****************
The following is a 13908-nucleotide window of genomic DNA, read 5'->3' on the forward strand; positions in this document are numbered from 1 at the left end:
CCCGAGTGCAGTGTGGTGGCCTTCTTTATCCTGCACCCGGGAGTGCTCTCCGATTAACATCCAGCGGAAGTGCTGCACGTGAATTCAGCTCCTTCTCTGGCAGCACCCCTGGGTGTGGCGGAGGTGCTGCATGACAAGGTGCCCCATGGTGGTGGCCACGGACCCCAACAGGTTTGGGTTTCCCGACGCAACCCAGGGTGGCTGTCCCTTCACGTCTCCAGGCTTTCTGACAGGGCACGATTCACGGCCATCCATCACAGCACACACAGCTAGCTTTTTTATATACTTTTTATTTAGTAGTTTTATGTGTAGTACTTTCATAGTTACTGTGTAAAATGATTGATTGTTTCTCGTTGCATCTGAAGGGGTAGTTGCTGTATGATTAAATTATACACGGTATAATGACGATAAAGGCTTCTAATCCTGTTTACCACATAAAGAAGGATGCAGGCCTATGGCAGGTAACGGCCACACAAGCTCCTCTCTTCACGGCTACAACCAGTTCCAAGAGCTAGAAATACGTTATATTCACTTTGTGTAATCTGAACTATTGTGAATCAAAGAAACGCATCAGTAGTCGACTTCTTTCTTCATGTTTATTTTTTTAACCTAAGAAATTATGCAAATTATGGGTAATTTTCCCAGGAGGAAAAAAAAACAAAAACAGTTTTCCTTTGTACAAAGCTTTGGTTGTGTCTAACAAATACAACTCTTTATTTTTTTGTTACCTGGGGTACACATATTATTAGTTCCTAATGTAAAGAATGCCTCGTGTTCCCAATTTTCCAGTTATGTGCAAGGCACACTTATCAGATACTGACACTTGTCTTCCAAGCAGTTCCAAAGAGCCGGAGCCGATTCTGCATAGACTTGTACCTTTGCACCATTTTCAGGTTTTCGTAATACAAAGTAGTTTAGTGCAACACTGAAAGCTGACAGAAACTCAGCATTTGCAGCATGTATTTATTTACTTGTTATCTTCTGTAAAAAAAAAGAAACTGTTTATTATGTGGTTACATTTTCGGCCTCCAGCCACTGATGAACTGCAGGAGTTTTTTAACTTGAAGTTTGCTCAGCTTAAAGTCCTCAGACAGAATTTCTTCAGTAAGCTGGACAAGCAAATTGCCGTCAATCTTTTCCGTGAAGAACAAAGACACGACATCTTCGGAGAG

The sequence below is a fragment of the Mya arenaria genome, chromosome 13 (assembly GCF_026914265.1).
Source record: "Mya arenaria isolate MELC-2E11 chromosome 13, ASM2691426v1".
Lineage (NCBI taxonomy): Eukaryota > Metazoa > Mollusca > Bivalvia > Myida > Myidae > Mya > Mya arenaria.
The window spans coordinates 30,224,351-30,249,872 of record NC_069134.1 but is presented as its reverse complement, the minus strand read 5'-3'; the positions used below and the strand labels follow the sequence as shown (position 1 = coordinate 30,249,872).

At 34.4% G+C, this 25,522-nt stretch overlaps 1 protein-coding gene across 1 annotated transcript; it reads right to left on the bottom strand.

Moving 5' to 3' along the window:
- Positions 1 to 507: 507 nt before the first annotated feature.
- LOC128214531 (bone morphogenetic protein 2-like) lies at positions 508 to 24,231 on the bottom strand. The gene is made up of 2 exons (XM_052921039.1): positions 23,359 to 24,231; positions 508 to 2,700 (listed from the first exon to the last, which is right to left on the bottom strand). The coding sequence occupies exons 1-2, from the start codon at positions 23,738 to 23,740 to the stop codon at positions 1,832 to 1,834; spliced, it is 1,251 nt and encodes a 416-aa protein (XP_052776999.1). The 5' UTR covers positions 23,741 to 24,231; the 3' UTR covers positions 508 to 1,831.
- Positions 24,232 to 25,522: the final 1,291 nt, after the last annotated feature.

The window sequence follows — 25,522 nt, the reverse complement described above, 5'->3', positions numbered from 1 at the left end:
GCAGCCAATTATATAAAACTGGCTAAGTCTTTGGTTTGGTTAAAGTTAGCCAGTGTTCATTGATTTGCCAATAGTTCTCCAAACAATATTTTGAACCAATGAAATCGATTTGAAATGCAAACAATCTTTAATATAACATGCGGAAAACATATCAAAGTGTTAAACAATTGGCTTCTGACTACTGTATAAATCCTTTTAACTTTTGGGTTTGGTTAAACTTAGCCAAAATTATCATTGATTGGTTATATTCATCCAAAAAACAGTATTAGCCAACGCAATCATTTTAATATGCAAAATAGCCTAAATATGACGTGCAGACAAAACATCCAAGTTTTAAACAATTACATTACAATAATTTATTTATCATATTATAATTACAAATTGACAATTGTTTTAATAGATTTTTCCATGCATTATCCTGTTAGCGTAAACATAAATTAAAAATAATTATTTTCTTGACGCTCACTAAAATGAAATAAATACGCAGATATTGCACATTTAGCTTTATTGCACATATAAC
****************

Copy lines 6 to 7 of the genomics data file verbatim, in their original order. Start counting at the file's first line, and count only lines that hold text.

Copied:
The window spans coordinates 30,224,351-30,249,872 of record NC_069134.1 but is presented as its reverse complement, the minus strand read 5'-3'; the positions used below and the strand labels follow the sequence as shown (position 1 = coordinate 30,249,872).

At 34.4% G+C, this 25,522-nt stretch overlaps 1 protein-coding gene across 1 annotated transcript; it reads right to left on the bottom strand.